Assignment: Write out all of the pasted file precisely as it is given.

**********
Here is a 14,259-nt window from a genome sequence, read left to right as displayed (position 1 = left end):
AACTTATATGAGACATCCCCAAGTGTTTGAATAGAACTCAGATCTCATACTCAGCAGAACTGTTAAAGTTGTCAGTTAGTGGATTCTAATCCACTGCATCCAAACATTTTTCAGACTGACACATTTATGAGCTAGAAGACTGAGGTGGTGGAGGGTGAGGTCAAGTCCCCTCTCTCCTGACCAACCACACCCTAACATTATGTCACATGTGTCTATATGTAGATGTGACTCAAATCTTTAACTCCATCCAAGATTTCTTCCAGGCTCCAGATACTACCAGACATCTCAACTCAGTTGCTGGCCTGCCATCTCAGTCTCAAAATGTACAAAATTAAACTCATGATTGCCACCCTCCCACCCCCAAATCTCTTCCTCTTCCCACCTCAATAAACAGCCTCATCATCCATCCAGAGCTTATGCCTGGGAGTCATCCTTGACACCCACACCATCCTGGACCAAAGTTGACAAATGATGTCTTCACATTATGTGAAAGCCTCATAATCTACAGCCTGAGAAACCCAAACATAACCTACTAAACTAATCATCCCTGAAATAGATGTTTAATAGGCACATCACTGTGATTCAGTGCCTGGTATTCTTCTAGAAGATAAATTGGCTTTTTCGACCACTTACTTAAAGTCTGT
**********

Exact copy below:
Here is a 14,259-nt window from a genome sequence, read left to right as displayed (position 1 = left end):
AACTTATATGAGACATCCCCAAGTGTTTGAATAGAACTCAGATCTCATACTCAGCAGAACTGTTAAAGTTGTCAGTTAGTGGATTCTAATCCACTGCATCCAAACATTTTTCAGACTGACACATTTATGAGCTAGAAGACTGAGGTGGTGGAGGGTGAGGTCAAGTCCCCTCTCTCCTGACCAACCACACCCTAACATTATGTCACATGTGTCTATATGTAGATGTGACTCAAATCTTTAACTCCATCCAAGATTTCTTCCAGGCTCCAGATACTACCAGACATCTCAACTCAGTTGCTGGCCTGCCATCTCAGTCTCAAAATGTACAAAATTAAACTCATGATTGCCACCCTCCCACCCCCAAATCTCTTCCTCTTCCCACCTCAATAAACAGCCTCATCATCCATCCAGAGCTTATGCCTGGGAGTCATCCTTGACACCCACACCATCCTGGACCAAAGTTGACAAATGATGTCTTCACATTATGTGAAAGCCTCATAATCTACAGCCTGAGAAACCCAAACATAACCTACTAAACTAATCATCCCTGAAATAGATGTTTAATAGGCACATCACTGTGATTCAGTGCCTGGTATTCTTCTAGAAGATAAATTGGCTTTTTCGACCACTTACTTAAAGTCTGT